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February 16th, 2010
04:23 PM ET

Fit Nation Challenge: If I can do it, you can, too!

By Angie Brouhard
CNN Fit Nation Challenge Participant

When my husband heard about the Fit Nation Triathlon Challenge, the first thing he said to me was “You have a great story! I think you should share it!” I do have a good story, and I think a lot of women across our country can relate to my life.

CNN Fit Nation Challenge participant Angie Brouhard.

CNN Fit Nation Challenge participant Angie Brouhard.

I have always taken care of myself and my family. We eat healthy meals, enjoy being active, avoid foods that are high in fat or cholesterol. So we were stunned by my April 2009 diagnosis of breast cancer, detected by a routine mammogram. My husband and I began gathering information, meeting with doctors, asking opinions, researching treatments. Our strong faith, our family and our friends helped us get through that difficult time.

At 40 years old, I was in pretty good shape, jogging a few times a week and biking with our kids. When the breast cancer diagnosis came, my activity level dropped. Throughout my surgeries and treatments, I walked through our neighborhood once or twice a week, but my energy level was low and my motivation even lower. I gained over 15 pounds from my diagnosis in April to my last surgery in December. Just one week after my reconstructive surgery, my husband saw Dr. Gupta’s segment on CNN that would change my life.

The hardest part of the Triathlon Challenge for me has been jumping into the fitness routine – especially the swim. My idea of swimming is floating in the lake wearing a life jacket or splashing around in the pool, playing sharks and minnows with the kids and jumping off the diving board. Not swimming lap after lap. The morning of my first swim workout, I watched the ladies on the masters swim team at our local YMCA. They looked so graceful, beautiful, and strong as they sliced through the water, lap after lap. I lowered myself into the water and splashed toward the other end, gasping for breath and praying that I could make it to the wall. Yesterday, I finished my 10th pool workout, and although I am still uneasy being seen in public in my swimsuit in February, I am happy to report that I can swim 700 yards – stopping to catch my breath after every 50. I have found that I love to swim!

The first day of my bike workout was a similar experience. Walking into a cycling class for the first time is intimidating. Everyone else followed the instructor’s directions without missing a beat – stand, lunge, push up, squat, stand again. I could hardly even stand and pedal. After 5 minutes, I was ready to climb off. Again, I am happy to report that the last class I took, I could complete 90 percent of the instructor’s directions. Much improvement in just a few classes!

My husband and oldest son are runners. When I watch my son run, I see him practically fly. His feet barely touch the ground. My first “run” of my training consisted of a 2-mile jog/walk through our neighborhood. Now, four weeks later, I can jog 4 miles without stopping.

I admit it is tough to juggle the everyday demands of life – keeping up with the laundry, cooking, cleaning, working, taking care of the kids, driving the carpool, shopping – without working out six days a week. Crazy! But I want to take control of my physical well being. I want to be an example to my kids that I am taking care of myself and that I will rise to any challenge – whether it be breast cancer or a triathlon.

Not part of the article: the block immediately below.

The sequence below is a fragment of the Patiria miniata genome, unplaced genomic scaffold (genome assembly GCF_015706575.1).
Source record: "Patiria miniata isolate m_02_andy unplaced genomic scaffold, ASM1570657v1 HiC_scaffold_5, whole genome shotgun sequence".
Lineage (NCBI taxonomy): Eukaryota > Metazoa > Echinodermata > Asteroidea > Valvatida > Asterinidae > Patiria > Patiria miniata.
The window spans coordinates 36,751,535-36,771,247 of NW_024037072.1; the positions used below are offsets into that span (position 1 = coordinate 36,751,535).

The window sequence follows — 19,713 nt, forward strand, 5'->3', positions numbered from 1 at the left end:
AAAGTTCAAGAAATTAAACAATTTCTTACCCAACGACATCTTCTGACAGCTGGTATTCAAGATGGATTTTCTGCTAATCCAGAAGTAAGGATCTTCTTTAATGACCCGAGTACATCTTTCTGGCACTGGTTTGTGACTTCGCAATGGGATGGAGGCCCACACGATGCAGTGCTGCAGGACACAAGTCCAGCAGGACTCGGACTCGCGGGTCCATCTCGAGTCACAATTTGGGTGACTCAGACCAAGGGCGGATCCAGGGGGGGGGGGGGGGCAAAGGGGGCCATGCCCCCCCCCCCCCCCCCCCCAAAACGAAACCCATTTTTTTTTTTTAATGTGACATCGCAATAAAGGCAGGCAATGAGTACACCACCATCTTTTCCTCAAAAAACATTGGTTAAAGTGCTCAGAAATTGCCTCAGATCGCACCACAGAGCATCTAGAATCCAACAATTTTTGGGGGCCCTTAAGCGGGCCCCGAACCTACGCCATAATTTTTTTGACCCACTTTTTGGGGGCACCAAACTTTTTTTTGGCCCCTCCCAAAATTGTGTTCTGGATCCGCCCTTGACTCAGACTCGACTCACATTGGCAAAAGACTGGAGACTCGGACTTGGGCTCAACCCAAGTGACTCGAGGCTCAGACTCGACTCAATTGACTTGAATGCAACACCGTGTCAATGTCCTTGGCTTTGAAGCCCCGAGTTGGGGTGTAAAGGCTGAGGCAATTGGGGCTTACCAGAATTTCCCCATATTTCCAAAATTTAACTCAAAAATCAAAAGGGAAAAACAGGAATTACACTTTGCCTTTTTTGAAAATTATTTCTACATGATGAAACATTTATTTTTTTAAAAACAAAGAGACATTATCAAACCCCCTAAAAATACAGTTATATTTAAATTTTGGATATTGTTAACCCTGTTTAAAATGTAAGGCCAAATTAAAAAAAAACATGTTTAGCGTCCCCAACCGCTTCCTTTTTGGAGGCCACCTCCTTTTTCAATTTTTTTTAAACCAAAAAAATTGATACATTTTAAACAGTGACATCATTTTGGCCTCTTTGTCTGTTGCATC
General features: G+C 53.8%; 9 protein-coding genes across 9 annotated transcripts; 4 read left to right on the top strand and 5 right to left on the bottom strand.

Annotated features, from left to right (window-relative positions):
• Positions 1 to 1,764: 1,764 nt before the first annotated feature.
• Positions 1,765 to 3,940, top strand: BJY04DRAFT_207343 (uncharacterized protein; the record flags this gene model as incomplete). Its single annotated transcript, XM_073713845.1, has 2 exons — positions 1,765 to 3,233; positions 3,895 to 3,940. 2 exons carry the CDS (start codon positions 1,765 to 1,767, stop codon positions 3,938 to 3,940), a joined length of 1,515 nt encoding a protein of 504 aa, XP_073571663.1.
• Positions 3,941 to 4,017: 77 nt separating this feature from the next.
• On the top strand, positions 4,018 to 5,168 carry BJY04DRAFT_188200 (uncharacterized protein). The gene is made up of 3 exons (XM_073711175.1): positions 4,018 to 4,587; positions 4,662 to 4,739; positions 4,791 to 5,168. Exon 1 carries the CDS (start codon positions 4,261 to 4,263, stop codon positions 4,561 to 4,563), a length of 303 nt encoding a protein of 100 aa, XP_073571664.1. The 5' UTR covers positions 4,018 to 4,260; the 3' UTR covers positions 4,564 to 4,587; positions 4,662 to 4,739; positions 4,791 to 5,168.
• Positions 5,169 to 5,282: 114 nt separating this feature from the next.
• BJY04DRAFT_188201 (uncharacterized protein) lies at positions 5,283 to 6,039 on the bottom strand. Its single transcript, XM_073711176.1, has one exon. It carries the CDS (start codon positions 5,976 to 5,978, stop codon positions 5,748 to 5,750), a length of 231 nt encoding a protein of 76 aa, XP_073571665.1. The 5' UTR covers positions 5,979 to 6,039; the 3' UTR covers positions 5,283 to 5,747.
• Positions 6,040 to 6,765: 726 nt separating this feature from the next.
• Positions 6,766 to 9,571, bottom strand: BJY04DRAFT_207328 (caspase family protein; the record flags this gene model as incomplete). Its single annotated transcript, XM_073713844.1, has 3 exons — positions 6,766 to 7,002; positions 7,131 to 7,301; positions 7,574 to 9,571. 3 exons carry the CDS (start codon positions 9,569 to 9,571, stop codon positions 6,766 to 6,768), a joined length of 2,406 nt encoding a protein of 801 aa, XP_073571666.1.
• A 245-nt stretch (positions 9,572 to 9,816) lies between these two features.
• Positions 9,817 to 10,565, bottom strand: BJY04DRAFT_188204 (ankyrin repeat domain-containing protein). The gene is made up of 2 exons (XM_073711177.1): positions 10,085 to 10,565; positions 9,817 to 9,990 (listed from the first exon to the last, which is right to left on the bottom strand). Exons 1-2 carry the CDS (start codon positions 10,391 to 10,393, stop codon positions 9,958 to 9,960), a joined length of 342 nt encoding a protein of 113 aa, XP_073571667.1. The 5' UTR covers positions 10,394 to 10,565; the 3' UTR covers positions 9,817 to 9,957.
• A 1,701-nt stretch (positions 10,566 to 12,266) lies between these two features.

I remember lying on the couch last summer recovering from a chemotherapy treatment and wondering if I would ever feel like myself again. With the motivation of the triathlon and the help of my faith, family and friends, I know I will not just feel like myself again, but I will feel better than ever! So when I cross that finish line on July 18, I will have completely conquered breast cancer. I will be strong and healthy and physically fit! And I will collapse in my husband’s arms and wish him Happy Anniversary!

I hope to inspire others across the country to get out there and do it! Join your local health club and swim a few mornings a week. Take a ride on your bike or get out and start walking. It might put you outside of your comfort zone, but you can do it! If I can do it, you can, too!


February 16th, 2010
10:13 AM ET

When is your chubby baby too chubby?

By Caitlin Hagan
CNN Medical Associate Producer

A new study published in the journal Clinical Pediatrics has concluded that "the critical period for preventing childhood obesity...is during the first two years of a child's life and for many by three months of age." It's the first study to identify a so-called "tipping point" in a child's development of obesity. This new finding comes as first lady Michelle Obama is targeting childhood obesity in a new national initiative Let's Move.

"We've been struggling with the older kids, ages 6 to 8, who are already way overweight," says Dr. John W. Harrington of Children's Hospital of the King's Daughters in Norfolk, Virginia. "And at that age, it's too difficult to change eating habits."

Harrington and his team set out to determine the point at which a child's weight gain becomes unhealthy and leads to overweight.

"We backtracked and said, 'When did this weight first happen?'" says Harrington. "Since the age of 3 or 4 months, these children were overweight as babies...they had normal growth but their weights were averaging well above their heights."

By identifying when the weight gain first develops, Harrington believes pediatricians will be able to intervene early to change poor eating habits in babies and toddlers on track to becoming overweight.